(2007). Municipalities in Skåne[permanent dead link], Democracy-Increased autonomy.What is typical Skåne?. Retrieved 22 January 2007. Sawyer, Birgit; Sawyer, Peter H. (1993). Medieval
Medieval
Scandinavia: from Conversion to Reformation, Circa 800–1500. University of Minnesota Press. ISBN 978-0-8166-1739-5.  SCB (2007). "Skördar". Jordbruksstatistisk årsbok 2006. Statiska Centralbyrån. (In Swedish). Retrieved 10 January 2007. Skåne Regional Council
Skåne Regional Council
(1999). Newsletter., No. 2, 1999. Stadin, Kekke (2005). "The Masculine Image of a Great Power: Representations of Swedish imperial power c. 1630–1690". Scandinavian Journal of History, Vol. 30, No. 1. March 2005, pp. 61–82. ISSN 0346-8755. Stiftelsen för fritidsområden i Skåne (2006).Skåneleden: 6B. Breanäsleden (In Swedish), Information about the Skaneled Trails. The Foundation for Recreational Areas in Skåne and Region Skåne. Retrieved 11 April 2008. Strindberg, August (1893). "Skånska landskap med utvikningar". Prosabitar från 1890-talet. Bonniers, Stockholm, 1917. (In Swedish). SAOB (2008). Skåneland.(In Swedish). Retrieved 2 April 2008. Sorens, Jason (2005). "The Cross-Sectional Determinants of Secessionism in Advanced Democracies". Comparative Political Studies, Vol. 38, No. 3, 304-326 (2005). doi:10.1177/0010414004272538 2005 SAGE Publications. Språk- och Folkminnesinstitutet (2003). Svenskt Ortnamnslexikon. Uppsala, 2003. (In Swedish) Tägil, Sven (2000). "Regions in Europe – a historical perspective". In Border Regions in Comparison. Ed. Hans-Åke Persson. Studentlitteratur, Lund. ISBN 978-91-44-01858-4. Terra Scaniae (2008). Skånes län efter 1658, Hårdare försvenskning, "Kuppförsök mot svenskarna 1658", "Lunds Domkyrka", 1600-talet, Generalguvernörens uppgifter.(In Swedish). Retrieved 2 April 2008. Upton, Anthony F. (1998). Charles XI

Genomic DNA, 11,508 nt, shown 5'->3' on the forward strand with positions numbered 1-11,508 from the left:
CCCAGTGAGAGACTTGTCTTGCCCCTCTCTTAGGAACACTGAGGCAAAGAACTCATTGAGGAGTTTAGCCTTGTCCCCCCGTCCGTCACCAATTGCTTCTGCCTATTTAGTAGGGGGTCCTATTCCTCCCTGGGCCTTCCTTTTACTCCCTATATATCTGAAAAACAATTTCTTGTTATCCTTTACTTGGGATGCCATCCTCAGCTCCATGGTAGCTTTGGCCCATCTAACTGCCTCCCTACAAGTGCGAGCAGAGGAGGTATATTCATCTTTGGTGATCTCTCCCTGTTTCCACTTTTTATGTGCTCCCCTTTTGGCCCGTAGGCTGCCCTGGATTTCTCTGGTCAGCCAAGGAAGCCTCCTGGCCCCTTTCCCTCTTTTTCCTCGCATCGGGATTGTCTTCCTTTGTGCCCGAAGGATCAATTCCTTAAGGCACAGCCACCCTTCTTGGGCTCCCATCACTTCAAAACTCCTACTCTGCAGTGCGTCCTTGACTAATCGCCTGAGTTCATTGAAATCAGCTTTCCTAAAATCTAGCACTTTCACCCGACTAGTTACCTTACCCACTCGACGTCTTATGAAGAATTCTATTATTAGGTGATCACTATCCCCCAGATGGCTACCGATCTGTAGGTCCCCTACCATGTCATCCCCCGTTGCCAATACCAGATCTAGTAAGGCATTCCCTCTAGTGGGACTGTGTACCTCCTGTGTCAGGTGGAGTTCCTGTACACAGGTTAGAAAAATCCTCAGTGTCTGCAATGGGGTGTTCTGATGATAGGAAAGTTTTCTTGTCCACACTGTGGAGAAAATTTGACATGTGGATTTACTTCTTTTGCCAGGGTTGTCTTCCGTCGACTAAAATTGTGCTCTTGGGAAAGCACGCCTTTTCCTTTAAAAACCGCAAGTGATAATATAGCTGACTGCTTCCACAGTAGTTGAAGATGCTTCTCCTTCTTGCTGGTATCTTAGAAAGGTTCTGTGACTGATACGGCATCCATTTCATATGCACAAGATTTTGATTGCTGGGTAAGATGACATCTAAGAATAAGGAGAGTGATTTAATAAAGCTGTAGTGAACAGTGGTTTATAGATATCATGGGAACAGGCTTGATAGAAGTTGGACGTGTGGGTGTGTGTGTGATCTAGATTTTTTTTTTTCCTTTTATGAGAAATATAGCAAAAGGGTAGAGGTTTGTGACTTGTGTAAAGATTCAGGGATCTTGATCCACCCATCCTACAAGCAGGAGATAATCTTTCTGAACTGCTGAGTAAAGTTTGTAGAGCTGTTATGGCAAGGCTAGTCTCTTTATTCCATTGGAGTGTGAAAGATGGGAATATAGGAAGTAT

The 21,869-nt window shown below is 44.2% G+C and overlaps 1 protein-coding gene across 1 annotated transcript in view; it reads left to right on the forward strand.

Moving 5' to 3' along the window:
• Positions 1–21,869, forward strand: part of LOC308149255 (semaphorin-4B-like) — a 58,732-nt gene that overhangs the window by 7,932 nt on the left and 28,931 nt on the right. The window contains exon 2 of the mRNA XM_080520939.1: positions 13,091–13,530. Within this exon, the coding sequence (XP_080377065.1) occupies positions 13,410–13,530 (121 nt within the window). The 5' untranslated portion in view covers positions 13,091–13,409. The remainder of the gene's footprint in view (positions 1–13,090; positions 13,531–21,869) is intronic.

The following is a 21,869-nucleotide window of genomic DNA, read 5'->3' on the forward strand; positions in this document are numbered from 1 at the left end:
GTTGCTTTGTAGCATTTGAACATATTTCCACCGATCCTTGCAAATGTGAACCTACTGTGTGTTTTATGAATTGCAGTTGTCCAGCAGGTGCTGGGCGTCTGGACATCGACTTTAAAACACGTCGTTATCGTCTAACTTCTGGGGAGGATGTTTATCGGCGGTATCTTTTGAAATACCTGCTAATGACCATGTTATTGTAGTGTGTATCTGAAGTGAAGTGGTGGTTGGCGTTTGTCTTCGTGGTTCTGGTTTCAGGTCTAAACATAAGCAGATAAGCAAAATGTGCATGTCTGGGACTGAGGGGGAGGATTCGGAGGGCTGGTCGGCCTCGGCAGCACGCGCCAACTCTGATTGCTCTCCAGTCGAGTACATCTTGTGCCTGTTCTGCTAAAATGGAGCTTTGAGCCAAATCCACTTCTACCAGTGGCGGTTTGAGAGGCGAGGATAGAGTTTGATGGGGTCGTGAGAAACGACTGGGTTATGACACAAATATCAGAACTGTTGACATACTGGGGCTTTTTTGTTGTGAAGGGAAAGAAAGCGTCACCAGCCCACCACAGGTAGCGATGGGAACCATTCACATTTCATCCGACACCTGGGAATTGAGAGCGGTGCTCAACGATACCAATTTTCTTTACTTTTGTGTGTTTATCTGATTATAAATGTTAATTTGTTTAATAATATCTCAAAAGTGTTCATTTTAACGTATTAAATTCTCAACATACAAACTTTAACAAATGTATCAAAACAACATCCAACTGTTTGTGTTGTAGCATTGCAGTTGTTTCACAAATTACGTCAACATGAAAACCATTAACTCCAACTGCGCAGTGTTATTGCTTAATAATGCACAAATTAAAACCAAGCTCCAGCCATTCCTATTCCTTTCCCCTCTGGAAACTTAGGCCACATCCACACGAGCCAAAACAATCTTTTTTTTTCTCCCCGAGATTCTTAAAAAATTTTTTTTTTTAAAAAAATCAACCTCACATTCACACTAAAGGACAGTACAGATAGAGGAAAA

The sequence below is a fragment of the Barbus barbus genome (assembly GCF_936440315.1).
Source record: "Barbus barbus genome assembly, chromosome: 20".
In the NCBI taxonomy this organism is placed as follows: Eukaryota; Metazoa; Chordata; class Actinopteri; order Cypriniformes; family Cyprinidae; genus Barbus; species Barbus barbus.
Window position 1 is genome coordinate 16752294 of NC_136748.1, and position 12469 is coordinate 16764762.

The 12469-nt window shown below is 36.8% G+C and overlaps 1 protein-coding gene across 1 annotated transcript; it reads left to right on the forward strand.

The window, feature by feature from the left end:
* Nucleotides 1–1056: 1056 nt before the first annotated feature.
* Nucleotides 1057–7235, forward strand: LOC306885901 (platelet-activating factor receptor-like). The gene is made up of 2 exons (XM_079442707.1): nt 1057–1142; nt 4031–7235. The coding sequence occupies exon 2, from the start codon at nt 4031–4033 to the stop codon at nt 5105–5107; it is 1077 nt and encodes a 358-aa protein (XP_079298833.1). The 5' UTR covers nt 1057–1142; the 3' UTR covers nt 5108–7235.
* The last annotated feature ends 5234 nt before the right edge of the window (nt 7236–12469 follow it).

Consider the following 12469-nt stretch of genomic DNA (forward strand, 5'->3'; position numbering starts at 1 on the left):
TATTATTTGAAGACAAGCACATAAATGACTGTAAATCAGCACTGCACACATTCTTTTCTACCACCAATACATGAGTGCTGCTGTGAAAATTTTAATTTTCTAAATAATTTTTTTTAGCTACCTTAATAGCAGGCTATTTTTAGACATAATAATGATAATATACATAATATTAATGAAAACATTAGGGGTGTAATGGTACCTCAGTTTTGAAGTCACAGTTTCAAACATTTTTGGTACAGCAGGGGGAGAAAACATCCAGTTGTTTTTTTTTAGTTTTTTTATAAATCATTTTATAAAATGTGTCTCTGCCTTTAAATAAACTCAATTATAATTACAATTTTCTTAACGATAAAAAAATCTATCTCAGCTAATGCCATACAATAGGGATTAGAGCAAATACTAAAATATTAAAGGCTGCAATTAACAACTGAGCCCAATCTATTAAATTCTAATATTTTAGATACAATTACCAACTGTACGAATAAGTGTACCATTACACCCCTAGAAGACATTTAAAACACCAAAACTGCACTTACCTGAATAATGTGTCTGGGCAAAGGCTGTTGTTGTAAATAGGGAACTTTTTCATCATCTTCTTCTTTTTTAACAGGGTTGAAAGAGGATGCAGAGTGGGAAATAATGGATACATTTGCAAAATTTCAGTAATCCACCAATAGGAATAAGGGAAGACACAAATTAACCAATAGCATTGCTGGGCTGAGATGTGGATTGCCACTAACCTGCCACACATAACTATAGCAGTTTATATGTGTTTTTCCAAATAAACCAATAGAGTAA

Charles XI
and Swedish Absolutism, 1660–1697. Cambridge University Press, 1998. ISBN 978-0-521-57390-0. Vinge, Louise (ed.) Skånes litteraturhistoria, Corona: Malmö, 1996–1997, Part I, ISBN 978-91-564-1048-2, and Part II, ISBN 978-91-564-1049-9. (In Swedish). Ystad
Ystad
Municipality (2007). Welcome to Ystad
Ystad
and "Pedestrian street". A walk through the centuries. Retrieved 16 January 2007.

External links[edit]

Wikivoyage has a travel guide for Scania.

Official links[edit]

Region Skåne
Region Skåne
- The County council Scania's Public Recreational Areas - Region Skåne's public forests and parks Skåne - Business Region Skåne's official website for culture, heritage and tourism Länsstyrelsen - County Administration Board Skåneleden - Public nature trails through Scania

Organizations[edit]

Oresund Region - The regional body of the Oresund Region Regional Museum - Museum in Kristianstad Kommunförbundet Skåne - A cooperation between Scania's 33 municipalities Skånes hembygdsförbund (in Swedish) - Heritage conservation organization Terra Scaniae - History project established for Scanian schools, financed with subsidies from Skåne Regional Council.

v t e

Lands and Provinces of Sweden

Götaland

Blekinge Bohuslän Dalsland Gotland Halland Öland Östergötland Scania Småland Västergötland

Svealand

Dalarna Närke Södermanland Uppland Värmland Västmanland

Norrland

Ångermanland Gästrikland Hälsingland Härjedalen Jämtland Lappland Medelpad Norrbotten Västerbotten

Coordinates: 55°48′N 13°37′E / 55.800°N 13.617°E / 55

.